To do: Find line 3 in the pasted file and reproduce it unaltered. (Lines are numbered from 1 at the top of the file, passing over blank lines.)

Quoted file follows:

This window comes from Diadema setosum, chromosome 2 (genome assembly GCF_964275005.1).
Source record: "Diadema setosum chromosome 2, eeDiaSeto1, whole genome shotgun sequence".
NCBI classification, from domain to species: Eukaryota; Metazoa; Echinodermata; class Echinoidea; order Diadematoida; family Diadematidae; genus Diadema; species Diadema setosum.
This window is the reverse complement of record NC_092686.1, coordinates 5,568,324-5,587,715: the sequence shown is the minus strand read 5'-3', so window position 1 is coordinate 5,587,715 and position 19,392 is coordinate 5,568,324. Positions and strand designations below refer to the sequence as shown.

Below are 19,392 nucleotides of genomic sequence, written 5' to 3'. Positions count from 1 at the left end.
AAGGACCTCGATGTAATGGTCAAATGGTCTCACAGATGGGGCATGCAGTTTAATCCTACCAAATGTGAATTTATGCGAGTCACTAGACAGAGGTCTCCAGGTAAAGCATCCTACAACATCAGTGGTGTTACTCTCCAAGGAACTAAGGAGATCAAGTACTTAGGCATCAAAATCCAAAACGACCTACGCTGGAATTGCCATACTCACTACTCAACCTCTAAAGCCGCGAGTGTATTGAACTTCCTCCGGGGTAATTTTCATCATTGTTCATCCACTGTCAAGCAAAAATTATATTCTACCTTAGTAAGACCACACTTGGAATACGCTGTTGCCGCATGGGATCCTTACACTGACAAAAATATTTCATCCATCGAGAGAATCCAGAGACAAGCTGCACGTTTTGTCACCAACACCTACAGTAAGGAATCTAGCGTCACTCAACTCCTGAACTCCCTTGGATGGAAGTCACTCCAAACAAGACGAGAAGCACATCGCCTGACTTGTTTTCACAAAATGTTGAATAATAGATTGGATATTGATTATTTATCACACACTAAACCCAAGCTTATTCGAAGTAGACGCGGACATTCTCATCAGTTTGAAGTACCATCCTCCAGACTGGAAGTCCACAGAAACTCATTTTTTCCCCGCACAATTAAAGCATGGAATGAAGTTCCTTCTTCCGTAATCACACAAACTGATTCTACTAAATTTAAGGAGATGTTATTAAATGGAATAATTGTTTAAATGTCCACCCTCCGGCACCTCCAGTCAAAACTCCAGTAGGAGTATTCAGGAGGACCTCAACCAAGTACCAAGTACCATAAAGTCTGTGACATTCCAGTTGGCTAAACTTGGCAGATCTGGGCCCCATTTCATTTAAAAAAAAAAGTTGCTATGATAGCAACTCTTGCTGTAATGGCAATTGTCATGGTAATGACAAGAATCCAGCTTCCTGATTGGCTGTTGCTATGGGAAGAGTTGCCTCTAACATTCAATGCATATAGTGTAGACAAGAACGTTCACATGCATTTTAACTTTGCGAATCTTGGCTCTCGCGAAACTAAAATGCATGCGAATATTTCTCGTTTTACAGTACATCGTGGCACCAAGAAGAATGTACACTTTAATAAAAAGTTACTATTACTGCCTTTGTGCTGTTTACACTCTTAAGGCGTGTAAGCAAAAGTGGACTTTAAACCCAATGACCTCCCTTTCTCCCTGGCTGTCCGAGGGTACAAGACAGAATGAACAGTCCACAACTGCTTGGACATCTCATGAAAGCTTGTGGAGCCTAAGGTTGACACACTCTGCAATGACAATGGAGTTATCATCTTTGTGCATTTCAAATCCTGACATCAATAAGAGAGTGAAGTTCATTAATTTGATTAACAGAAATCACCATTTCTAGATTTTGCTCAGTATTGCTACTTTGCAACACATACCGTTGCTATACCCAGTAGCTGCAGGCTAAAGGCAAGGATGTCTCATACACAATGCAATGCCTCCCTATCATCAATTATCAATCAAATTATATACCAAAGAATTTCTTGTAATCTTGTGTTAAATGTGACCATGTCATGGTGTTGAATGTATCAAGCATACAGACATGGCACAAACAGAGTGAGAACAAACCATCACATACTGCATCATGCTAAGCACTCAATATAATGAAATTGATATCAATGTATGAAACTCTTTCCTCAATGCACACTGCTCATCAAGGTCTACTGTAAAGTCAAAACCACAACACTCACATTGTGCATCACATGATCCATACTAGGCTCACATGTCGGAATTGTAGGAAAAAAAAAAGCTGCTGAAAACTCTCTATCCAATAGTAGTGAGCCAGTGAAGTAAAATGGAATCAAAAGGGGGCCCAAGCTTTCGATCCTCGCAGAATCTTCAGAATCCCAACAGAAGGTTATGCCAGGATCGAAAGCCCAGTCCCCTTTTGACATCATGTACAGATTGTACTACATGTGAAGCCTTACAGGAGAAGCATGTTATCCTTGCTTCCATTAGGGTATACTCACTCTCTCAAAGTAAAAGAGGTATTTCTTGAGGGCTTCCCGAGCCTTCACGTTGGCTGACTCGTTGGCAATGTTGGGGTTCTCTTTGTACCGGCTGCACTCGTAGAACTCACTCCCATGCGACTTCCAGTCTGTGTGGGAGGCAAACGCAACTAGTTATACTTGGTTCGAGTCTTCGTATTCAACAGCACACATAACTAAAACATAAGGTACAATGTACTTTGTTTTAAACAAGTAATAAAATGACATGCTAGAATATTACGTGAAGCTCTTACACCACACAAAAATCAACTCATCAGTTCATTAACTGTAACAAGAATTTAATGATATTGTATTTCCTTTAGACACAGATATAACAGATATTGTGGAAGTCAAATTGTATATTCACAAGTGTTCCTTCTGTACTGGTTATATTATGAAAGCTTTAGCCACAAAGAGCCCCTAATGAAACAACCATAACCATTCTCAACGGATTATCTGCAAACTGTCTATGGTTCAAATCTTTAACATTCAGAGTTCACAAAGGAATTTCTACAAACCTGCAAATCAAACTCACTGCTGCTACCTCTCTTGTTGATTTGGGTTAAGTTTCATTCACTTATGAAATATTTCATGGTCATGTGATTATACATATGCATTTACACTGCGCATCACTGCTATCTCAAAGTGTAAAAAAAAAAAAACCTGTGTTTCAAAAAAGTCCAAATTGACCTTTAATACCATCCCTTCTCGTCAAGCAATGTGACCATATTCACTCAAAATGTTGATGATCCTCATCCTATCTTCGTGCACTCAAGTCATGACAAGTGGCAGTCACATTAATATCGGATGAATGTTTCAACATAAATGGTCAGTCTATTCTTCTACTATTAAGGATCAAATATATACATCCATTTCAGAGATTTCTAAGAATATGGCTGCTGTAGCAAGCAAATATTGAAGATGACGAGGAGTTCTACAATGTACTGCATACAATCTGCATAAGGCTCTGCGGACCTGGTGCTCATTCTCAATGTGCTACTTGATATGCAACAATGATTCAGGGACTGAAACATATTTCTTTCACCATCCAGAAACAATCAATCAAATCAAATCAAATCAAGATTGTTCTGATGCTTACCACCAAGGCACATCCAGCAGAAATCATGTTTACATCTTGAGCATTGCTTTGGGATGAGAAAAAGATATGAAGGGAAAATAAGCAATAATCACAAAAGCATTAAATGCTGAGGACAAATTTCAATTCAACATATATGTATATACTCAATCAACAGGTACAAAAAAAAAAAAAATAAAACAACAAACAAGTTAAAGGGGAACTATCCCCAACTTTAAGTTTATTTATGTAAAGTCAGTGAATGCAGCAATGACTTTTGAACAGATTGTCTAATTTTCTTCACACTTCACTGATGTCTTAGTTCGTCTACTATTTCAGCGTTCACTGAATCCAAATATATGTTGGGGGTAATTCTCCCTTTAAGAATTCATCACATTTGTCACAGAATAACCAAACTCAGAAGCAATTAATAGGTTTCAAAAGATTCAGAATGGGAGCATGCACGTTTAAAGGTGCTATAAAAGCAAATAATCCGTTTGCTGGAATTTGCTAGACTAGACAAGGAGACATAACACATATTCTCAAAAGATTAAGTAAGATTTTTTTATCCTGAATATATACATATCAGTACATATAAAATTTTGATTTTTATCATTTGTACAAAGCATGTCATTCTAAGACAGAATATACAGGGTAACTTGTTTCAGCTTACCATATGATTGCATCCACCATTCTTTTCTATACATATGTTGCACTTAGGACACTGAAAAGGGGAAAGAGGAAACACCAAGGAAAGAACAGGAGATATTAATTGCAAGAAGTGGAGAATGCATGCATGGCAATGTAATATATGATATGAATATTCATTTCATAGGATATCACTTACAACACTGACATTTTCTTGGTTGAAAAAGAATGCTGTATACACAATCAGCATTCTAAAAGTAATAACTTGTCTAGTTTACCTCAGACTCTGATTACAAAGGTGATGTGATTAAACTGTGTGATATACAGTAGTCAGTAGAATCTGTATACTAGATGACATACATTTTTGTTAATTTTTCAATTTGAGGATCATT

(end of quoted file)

NCBI classification, from domain to species: Eukaryota; Metazoa; Echinodermata; class Echinoidea; order Diadematoida; family Diadematidae; genus Diadema; species Diadema setosum.